U.S. media is reporting that Ghassan Hitto, known to have been a leader in several U.S. Muslim Brotherhood/Hamas support organizations, has been elected by the Syrian National Coalition (SNC) as head of an interim government in Syria. According to an AP report:
ISTANBUL – Syria’s opposition coalition early Tuesday elected a little-known American-educated IT manager and Islamic activist to head an interim government to administer areas seized by rebel forces from President Bashar Assad’s troops. Ghassan Hitto received 35 votes out of 48 ballots cast by the opposition Syrian National Coalition’s 63 active members during a meeting in Istanbul. The results were read aloud by coalition member Hisham Marwa to applause from a few dozen of his colleagues who had waited until after 1 a.m. to hear the results. ‘I miss my wife and children and I look forward to seeing them soon,’ said Hitto, who has lived in the United States for decades and recently moved from Texas to Turkey to help coordinate aid to rebel-held areas. When asked what his interim government’s first priority would be, Hitto said he planned to give a speech later Tuesday outlining his plans……Hitto’s election follows two failed attempts to form interim governments due to opposition infighting. Coalition members also say they received insufficient international support to allow them to project their authority to groups inside Syria. …..Hitto did not receive a resounding mandate from the coalition, of which he is not a member. Of the group’s 63 active members, only 48 voted. Four cast blank ballots and Hitto received 35 of the remaining votes. Hitto was born in Damascus, the Syrian capital, in 1963, according to his official resume provided by the coalition. Little known in Syria, he has lived in the United States for more than two decades, most recently in Texas. He has academic degrees from Purdue University in Indiana and Indiana Wesleyan University. He worked for a number of different technology companies and helped run a Muslim private school called the Brighter Horizons Academy. He is also a founding member of the Muslim Legal Fund of America, which was founded to give legal aid to Muslims following the September 11, 2001, terrorist attacks. He is married with four children.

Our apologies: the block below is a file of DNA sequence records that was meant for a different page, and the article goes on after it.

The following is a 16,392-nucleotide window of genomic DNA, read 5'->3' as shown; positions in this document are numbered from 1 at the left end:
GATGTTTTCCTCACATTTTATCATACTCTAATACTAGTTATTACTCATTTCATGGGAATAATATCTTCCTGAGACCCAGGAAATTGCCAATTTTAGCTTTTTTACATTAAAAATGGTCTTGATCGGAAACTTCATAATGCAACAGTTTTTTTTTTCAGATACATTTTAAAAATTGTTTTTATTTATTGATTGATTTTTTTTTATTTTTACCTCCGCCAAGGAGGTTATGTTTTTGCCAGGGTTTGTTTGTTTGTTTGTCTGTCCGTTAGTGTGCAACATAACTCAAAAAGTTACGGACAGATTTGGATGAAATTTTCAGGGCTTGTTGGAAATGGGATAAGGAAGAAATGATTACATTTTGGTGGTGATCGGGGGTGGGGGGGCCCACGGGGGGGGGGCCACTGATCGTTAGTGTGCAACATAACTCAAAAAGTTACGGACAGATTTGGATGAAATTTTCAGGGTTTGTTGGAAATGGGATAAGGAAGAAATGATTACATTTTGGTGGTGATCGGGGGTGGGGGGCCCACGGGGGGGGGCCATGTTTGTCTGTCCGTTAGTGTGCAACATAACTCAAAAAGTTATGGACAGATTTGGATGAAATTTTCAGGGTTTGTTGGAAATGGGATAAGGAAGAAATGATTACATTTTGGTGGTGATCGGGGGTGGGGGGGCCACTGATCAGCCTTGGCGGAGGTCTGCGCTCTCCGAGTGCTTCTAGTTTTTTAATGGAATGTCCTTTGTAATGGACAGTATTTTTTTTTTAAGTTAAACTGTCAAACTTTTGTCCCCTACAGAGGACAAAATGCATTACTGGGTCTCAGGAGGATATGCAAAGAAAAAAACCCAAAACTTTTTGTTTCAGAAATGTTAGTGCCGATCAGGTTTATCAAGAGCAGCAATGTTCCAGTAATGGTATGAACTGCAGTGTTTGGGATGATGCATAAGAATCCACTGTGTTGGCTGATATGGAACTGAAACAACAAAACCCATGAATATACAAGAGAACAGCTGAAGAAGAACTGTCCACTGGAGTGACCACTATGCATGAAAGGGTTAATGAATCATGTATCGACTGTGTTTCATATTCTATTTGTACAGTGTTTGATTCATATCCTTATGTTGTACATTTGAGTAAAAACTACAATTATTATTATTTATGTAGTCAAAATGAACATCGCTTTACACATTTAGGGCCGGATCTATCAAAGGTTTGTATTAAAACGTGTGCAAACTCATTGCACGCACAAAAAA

At least half of the Board of Directors of the Muslim Legal Fund (MFLA) is comprised of individuals who are leaders in U.S. Muslim Brotherhood organizations including the Council on American Islamic Relations (CAIR) and the Islamic Association of North Texas (IANT) which operates the Dallas Central Mosque that has been known to be tied to Hamas support. Perhaps the most notable of the MFLA board members is Hatem Bazian, President of the American Muslims for Palestine (AMP) and also part of the U.S. Hamas support infrastructure,
Mr. Hitto has also been a leader in several other U.S. Muslim Brotherhood and Hamas support organizations:
- According to investigative research posted on the GMBDW, Mr. Hitto was a Secretary-Treasurer of the American Middle Eastern League for Palestine (AMELP), another name by which the Islamic Association of Palestine (IAP) operated and that shared the same office and officers. The IAP was known to have been part of the Hamas infrastructure in the U.S.
- In 2002, U.S. media also identified Mr. Hitto as a “friend of the Elashi family” and who appeared to be acting as their spokesperson. In 2009, Ghassan Elashi was sentenced to 65 years in prison for his role in financing Hamas as part of the Holy Land Foundation.